He also says that high standards in one area don’t automatically translate to high standards in another – it’s important for people to discover their “blind spots.”
Try making a list of your duties, then ask trusted colleagues to tell you which responsibilities are your greatest strengths. If certain things from the list don’t come up during the conversation, it might be useful to think about how you can up your personal standards in those areas.
2. Set clear, realistic expectations
If you’re looking to raise your standards in a particular area, the first course of action is to outline what quality looks like in that area. The second is to set realistic expectations for yourself – or for your team – regarding how much work it will take to achieve that level of quality.
Exhibit A: You won’t find a single PowerPoint presentation at an Amazon company meeting. Instead, teams write six-page narrative memos to prepare everyone else for the meeting.
Bezos says the quality of the memos vary greatly because writers don’t always recognise the scope of the work required to reach high standards.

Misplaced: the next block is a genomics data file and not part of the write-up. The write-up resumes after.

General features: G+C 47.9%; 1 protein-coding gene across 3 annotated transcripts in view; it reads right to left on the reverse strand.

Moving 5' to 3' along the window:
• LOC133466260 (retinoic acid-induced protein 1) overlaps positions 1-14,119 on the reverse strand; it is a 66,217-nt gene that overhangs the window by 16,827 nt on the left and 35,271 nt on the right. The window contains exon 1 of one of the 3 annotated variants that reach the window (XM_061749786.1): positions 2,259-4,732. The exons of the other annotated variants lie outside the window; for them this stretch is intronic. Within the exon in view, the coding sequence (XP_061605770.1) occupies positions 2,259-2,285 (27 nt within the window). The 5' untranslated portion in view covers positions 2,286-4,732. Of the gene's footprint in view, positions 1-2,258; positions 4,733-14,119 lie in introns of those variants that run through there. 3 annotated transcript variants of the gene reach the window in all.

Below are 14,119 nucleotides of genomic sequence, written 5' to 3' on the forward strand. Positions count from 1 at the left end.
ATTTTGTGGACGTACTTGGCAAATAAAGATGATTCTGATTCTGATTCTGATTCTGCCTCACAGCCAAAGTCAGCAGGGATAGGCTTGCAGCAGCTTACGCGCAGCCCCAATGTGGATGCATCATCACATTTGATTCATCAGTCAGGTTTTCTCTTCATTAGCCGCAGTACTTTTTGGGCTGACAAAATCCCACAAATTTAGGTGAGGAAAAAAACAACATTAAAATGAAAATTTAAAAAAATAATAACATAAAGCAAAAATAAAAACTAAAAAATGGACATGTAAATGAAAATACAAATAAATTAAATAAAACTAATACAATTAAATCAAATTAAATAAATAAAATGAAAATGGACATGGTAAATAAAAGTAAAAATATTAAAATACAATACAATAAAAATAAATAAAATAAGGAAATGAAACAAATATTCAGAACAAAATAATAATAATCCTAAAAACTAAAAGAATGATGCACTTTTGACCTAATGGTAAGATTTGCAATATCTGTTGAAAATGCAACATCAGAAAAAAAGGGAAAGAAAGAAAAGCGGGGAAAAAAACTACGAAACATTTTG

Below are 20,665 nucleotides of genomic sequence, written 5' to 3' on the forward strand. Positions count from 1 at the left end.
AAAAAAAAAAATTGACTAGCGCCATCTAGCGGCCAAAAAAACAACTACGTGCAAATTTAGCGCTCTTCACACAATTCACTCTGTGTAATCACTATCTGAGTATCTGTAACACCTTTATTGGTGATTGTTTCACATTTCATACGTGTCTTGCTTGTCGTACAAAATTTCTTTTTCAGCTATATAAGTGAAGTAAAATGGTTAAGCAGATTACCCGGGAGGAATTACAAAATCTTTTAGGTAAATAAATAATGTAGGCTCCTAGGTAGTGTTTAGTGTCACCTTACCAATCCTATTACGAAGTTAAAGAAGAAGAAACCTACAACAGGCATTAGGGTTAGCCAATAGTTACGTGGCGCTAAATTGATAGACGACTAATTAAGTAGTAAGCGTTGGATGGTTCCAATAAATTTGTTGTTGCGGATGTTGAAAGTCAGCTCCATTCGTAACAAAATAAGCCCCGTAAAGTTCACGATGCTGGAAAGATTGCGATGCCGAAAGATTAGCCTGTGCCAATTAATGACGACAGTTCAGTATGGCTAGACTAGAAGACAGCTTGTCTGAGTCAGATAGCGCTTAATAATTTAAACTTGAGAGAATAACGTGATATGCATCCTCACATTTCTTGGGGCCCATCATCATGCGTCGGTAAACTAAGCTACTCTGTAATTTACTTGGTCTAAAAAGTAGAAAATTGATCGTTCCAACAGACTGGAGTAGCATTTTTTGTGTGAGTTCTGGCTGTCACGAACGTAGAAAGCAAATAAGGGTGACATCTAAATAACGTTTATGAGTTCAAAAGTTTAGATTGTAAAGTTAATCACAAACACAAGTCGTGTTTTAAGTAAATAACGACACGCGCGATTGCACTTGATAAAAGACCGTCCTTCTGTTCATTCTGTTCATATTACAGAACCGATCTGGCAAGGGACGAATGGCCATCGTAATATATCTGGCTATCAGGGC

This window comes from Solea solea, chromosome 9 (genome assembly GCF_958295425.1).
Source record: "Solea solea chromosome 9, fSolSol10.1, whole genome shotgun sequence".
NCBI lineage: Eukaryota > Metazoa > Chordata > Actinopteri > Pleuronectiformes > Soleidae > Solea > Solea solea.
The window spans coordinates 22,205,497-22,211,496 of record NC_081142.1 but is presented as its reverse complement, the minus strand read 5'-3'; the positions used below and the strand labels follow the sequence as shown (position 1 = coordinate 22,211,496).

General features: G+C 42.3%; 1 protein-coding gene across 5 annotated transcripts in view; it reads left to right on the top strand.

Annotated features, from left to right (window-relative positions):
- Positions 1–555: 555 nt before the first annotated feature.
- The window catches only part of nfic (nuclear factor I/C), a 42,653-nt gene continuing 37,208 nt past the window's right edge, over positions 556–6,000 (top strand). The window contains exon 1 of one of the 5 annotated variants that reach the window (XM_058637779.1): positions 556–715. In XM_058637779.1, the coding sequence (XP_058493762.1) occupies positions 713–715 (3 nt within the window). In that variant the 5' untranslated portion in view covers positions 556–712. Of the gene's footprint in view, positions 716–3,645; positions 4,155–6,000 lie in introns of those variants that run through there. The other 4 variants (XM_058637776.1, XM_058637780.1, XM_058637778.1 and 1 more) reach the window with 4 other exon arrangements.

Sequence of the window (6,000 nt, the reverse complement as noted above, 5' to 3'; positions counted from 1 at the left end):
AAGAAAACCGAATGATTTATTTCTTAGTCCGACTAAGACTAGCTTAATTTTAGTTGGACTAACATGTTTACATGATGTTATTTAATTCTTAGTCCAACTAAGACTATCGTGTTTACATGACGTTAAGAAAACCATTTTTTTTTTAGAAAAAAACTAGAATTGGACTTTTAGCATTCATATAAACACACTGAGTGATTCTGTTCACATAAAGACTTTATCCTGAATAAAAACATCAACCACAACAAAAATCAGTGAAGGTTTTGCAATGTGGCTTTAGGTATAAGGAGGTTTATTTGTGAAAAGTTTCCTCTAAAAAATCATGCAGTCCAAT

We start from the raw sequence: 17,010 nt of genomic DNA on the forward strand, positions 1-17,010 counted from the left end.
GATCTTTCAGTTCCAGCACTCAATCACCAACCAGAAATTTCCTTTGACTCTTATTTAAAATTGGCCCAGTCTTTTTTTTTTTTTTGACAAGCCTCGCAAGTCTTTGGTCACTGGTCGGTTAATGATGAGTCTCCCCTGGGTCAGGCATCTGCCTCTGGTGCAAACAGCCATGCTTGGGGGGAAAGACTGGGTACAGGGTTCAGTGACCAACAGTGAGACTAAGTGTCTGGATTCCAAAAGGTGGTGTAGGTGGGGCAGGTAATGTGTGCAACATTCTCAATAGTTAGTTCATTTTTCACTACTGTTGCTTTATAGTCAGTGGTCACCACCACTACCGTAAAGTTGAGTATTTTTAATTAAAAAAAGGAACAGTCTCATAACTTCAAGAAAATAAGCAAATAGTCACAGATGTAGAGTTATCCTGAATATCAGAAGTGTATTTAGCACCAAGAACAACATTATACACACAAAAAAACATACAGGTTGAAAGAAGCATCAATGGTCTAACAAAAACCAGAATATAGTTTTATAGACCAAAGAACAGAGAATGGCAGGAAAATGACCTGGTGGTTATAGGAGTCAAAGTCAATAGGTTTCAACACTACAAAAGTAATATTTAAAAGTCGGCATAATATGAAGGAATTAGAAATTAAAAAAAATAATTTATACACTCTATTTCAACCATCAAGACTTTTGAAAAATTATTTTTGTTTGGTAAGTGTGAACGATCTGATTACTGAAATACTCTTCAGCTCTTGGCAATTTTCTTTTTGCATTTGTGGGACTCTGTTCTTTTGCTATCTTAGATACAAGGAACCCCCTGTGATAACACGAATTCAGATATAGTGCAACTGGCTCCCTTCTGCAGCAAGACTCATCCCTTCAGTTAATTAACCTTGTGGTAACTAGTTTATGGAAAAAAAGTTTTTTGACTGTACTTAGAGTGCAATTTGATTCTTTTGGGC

“They mistakenly believe a high-standards, six-page memo can be written in one or two days or even a few hours, when really it might take a week or more!” Bezos writes.
3. Stay involved with the people you’re serving
Whether you’re selling a product or service, it’s a good idea to make sure you never lose touch when it comes to the people you’re serving – no matter how high up the ladder you climb.
Bezos says he still reads emails from his public inbox (email@example.com) as a way to keep his finger on the pulse of what’s happening with Amazon customers.
He says he believes focusing on what customers are saying is much more important for success than focusing on what competitors are doing, and he often compares customer feedback to company data to see where they misalign.
“When the anecdotes and the data disagree,” Bezos said at a recent leadership forum at the George W. Bush Presidential Center, “the anecdotes are usually right.”
This article was originally posted here on Entrepreneur.com.